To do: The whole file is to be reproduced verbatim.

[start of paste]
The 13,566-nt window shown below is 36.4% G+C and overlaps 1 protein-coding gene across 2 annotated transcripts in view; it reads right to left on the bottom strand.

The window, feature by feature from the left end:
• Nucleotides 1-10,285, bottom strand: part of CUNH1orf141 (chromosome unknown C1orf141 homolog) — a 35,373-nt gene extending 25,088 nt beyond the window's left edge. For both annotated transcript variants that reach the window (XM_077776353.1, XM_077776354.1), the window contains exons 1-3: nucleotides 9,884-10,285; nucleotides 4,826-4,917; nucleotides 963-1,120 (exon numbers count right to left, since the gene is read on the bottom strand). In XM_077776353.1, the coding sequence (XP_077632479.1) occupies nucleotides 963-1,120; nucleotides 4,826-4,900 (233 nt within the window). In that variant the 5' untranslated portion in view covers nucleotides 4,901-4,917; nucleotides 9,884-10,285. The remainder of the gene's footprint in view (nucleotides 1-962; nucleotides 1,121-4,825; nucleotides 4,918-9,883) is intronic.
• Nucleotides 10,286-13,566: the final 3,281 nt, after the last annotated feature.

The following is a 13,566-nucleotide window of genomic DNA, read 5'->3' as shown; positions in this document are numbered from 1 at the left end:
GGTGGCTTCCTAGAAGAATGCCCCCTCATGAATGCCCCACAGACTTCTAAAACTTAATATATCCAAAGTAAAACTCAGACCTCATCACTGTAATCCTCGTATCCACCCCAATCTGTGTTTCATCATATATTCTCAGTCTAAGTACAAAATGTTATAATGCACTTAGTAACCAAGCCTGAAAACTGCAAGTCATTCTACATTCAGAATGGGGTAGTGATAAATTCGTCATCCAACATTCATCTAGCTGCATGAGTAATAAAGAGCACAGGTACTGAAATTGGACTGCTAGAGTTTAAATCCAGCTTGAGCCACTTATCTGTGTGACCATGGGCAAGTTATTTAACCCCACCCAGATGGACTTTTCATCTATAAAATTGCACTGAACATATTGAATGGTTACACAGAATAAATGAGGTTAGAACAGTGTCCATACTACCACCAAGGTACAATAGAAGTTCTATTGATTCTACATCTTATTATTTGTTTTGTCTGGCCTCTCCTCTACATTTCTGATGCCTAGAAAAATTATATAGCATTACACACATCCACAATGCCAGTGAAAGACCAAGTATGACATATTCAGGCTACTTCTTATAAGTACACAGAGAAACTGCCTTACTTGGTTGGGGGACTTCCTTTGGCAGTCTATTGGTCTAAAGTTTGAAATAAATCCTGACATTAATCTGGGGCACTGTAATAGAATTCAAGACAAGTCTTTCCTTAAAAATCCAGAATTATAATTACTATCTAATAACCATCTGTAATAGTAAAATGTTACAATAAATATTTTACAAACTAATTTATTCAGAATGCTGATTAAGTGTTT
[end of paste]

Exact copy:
The 13,566-nt window shown below is 36.4% G+C and overlaps 1 protein-coding gene across 2 annotated transcripts in view; it reads right to left on the bottom strand.

The window, feature by feature from the left end:
• Nucleotides 1-10,285, bottom strand: part of CUNH1orf141 (chromosome unknown C1orf141 homolog) — a 35,373-nt gene extending 25,088 nt beyond the window's left edge. For both annotated transcript variants that reach the window (XM_077776353.1, XM_077776354.1), the window contains exons 1-3: nucleotides 9,884-10,285; nucleotides 4,826-4,917; nucleotides 963-1,120 (exon numbers count right to left, since the gene is read on the bottom strand). In XM_077776353.1, the coding sequence (XP_077632479.1) occupies nucleotides 963-1,120; nucleotides 4,826-4,900 (233 nt within the window). In that variant the 5' untranslated portion in view covers nucleotides 4,901-4,917; nucleotides 9,884-10,285. The remainder of the gene's footprint in view (nucleotides 1-962; nucleotides 1,121-4,825; nucleotides 4,918-9,883) is intronic.
• Nucleotides 10,286-13,566: the final 3,281 nt, after the last annotated feature.

The following is a 13,566-nucleotide window of genomic DNA, read 5'->3' as shown; positions in this document are numbered from 1 at the left end:
GGTGGCTTCCTAGAAGAATGCCCCCTCATGAATGCCCCACAGACTTCTAAAACTTAATATATCCAAAGTAAAACTCAGACCTCATCACTGTAATCCTCGTATCCACCCCAATCTGTGTTTCATCATATATTCTCAGTCTAAGTACAAAATGTTATAATGCACTTAGTAACCAAGCCTGAAAACTGCAAGTCATTCTACATTCAGAATGGGGTAGTGATAAATTCGTCATCCAACATTCATCTAGCTGCATGAGTAATAAAGAGCACAGGTACTGAAATTGGACTGCTAGAGTTTAAATCCAGCTTGAGCCACTTATCTGTGTGACCATGGGCAAGTTATTTAACCCCACCCAGATGGACTTTTCATCTATAAAATTGCACTGAACATATTGAATGGTTACACAGAATAAATGAGGTTAGAACAGTGTCCATACTACCACCAAGGTACAATAGAAGTTCTATTGATTCTACATCTTATTATTTGTTTTGTCTGGCCTCTCCTCTACATTTCTGATGCCTAGAAAAATTATATAGCATTACACACATCCACAATGCCAGTGAAAGACCAAGTATGACATATTCAGGCTACTTCTTATAAGTACACAGAGAAACTGCCTTACTTGGTTGGGGGACTTCCTTTGGCAGTCTATTGGTCTAAAGTTTGAAATAAATCCTGACATTAATCTGGGGCACTGTAATAGAATTCAAGACAAGTCTTTCCTTAAAAATCCAGAATTATAATTACTATCTAATAACCATCTGTAATAGTAAAATGTTACAATAAATATTTTACAAACTAATTTATTCAGAATGCTGATTAAGTGTTT